Part of it has to do with the sex and politics in the play. What I've noticed in society is that there are two extreme stereotypes of Latinas: one as the "hot," exotic, overly sexed temptress, and the other as a welfare mother with multiple children. Part of the play is playing against and with the stereotypes in the characters, bending and subverting them.
But then what makes a character Latina? By that I mean what are the defining factors that would make her Latina in the eyes of the audience? What would make her "Latina enough?" This is a question I keep asking myself as a Latino writer and keep wrestling with. Does Victoria have to speak with an accent? Does she have to toss in a word of Spanish? Does she have to be brown? If she is brown, what shade? Where does she have to be from? Is she second generation or first generation? Does any of that matter when it comes down to it? My decision, and it was a very tough and deliberate choice, was to have Victoria speak like any of my other characters, to let her not speak a word of Spanish to "identify" her as Latina. I would treat her like any other character, which sounds odd because isn't that what I should be doing anyway, even if she's Latina?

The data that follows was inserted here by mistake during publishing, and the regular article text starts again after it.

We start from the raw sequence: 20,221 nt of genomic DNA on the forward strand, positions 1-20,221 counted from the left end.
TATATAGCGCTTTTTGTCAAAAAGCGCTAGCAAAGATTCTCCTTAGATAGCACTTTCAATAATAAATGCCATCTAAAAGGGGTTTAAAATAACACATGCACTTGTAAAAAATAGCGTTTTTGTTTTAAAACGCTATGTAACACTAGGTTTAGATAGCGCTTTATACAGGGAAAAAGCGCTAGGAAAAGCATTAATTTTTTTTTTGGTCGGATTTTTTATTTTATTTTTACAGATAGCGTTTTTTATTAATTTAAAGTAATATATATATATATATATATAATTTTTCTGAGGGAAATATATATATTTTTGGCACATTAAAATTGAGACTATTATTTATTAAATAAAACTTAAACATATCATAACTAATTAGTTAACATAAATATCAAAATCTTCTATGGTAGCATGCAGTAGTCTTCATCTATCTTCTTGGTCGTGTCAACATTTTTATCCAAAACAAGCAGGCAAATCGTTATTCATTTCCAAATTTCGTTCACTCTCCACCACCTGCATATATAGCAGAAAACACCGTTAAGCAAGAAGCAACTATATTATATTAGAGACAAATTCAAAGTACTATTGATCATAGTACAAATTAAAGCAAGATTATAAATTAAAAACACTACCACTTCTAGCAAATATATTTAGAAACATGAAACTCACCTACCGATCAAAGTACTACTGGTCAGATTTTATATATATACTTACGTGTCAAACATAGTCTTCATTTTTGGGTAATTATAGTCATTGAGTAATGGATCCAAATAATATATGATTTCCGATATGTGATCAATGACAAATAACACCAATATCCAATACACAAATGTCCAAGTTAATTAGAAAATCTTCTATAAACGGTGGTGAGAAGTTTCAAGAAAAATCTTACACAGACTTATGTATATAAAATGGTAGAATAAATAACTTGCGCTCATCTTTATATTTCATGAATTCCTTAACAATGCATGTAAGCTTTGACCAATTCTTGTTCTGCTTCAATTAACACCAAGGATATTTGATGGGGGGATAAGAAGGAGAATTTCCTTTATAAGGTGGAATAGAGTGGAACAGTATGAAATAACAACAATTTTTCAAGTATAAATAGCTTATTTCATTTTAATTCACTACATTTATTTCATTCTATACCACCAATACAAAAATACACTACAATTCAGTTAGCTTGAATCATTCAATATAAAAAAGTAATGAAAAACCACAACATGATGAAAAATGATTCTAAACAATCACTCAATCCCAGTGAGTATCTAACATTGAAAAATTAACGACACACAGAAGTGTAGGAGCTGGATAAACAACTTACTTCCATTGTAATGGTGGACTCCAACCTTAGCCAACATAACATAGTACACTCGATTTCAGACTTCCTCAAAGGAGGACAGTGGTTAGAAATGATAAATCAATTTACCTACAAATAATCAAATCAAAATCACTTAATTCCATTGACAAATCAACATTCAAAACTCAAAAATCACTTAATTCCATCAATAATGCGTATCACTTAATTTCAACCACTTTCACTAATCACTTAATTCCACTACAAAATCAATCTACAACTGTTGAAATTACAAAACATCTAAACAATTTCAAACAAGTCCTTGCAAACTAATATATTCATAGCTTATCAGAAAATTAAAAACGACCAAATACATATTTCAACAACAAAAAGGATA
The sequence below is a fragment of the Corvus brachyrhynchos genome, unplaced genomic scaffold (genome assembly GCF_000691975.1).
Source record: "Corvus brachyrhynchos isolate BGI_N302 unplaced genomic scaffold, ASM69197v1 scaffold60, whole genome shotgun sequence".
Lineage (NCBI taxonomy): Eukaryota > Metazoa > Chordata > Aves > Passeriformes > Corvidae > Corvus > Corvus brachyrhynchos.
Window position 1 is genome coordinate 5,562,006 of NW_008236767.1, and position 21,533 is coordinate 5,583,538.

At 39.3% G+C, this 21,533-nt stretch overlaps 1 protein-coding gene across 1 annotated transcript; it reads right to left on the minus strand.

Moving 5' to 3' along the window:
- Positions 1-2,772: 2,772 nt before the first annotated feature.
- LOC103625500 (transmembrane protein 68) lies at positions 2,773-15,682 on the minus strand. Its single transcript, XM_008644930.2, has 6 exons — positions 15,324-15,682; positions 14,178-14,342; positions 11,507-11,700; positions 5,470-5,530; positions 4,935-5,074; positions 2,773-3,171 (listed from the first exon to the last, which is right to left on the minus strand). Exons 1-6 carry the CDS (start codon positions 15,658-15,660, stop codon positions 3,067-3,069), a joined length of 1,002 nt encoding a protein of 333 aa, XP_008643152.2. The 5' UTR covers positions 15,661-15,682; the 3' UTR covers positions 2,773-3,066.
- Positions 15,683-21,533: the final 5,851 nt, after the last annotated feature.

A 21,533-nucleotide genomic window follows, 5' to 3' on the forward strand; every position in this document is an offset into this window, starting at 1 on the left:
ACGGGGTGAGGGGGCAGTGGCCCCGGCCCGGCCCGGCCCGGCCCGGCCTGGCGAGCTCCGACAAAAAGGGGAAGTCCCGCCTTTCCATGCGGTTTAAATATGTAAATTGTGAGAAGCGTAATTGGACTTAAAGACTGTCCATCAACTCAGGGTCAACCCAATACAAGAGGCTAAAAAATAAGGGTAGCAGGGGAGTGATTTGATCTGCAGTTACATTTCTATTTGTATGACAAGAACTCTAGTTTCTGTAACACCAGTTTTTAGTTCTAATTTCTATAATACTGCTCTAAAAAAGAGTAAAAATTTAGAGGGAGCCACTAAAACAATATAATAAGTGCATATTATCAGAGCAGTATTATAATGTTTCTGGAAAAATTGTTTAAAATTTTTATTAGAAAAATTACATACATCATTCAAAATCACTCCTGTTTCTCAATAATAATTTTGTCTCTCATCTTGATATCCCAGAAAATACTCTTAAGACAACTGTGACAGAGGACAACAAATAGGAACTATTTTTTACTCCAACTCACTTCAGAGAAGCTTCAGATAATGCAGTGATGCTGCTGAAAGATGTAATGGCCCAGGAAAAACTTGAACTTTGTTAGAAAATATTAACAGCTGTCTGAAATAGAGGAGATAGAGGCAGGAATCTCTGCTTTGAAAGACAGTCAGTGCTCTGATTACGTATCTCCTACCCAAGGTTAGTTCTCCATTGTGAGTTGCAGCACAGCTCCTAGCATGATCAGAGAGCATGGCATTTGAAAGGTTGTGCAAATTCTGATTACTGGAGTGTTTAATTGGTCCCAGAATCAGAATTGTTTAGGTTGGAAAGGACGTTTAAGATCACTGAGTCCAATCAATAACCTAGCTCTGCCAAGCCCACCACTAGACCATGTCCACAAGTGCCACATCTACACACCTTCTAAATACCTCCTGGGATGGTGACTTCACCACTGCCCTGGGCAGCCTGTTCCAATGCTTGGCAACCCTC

Here's the thing, I've written several plays with main Latino/a characters (4 including Woman Studies). Each one of those plays has been inspired loosely by family, by people I grew up with, by the environment of Albuquerque, NM. What would happen if I looked at a Latina from Iowa? A Latina who didn't come out of the same environment as all my other characters? What if she was like me? What if she was Latino by her family, by her skin, by her upbringing, but not necessarily by her day to day conversations. Honestly, this is a strange concept to speak about, I'm trying not to offend or confuse the issue here or to make me come across as not proud of my heritage or whatever (I made that mistake once by a poor choice of phrase and was unfairly taken to task).